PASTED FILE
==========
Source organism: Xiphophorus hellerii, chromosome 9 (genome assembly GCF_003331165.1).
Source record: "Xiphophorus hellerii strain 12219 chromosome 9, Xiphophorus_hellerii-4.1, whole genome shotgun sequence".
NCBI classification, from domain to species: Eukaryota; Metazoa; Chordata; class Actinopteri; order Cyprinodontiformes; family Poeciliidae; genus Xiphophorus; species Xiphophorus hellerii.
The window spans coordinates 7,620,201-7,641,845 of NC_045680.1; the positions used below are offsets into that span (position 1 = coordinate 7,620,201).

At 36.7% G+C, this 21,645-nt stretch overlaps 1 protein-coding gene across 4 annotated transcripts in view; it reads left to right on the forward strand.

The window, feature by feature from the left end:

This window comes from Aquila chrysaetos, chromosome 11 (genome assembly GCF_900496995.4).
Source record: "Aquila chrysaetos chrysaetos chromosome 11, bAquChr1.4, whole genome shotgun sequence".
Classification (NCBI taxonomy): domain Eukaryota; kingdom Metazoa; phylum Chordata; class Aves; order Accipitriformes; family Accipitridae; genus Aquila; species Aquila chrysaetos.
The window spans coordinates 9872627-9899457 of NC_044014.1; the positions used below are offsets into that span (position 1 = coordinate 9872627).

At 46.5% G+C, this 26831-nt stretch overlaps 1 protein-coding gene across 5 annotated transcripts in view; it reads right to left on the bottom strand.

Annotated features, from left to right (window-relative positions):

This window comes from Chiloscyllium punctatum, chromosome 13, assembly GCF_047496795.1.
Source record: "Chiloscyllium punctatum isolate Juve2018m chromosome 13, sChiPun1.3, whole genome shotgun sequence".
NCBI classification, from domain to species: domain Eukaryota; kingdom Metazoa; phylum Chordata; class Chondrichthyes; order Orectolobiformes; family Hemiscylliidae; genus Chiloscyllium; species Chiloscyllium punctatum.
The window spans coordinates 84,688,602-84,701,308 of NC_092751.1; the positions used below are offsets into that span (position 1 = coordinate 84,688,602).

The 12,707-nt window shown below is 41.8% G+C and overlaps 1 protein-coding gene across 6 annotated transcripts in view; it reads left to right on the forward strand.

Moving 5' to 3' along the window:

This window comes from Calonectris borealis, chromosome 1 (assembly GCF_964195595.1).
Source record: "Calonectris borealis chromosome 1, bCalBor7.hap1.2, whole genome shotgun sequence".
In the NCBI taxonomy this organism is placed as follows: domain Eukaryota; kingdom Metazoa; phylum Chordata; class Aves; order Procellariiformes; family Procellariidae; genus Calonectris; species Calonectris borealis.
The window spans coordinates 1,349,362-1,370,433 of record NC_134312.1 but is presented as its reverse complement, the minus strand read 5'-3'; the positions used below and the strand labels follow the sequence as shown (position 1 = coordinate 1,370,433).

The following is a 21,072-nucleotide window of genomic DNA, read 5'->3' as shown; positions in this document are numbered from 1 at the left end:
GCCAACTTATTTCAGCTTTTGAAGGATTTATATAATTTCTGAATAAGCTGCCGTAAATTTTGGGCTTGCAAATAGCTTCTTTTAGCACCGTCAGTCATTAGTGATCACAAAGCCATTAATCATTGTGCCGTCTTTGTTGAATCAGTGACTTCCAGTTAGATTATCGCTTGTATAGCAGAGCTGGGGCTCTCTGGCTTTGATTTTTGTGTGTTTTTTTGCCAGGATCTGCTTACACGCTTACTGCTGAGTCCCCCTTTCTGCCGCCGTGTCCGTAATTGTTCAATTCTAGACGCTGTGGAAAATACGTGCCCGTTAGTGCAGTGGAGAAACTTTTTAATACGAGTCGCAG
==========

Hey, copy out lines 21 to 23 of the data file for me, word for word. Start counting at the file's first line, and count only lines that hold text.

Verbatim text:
In the NCBI taxonomy this organism is placed as follows: domain Eukaryota; kingdom Metazoa; phylum Chordata; class Aves; order Procellariiformes; family Procellariidae; genus Calonectris; species Calonectris borealis.
The window spans coordinates 1,349,362-1,370,433 of record NC_134312.1 but is presented as its reverse complement, the minus strand read 5'-3'; the positions used below and the strand labels follow the sequence as shown (position 1 = coordinate 1,370,433).

The following is a 21,072-nucleotide window of genomic DNA, read 5'->3' as shown; positions in this document are numbered from 1 at the left end: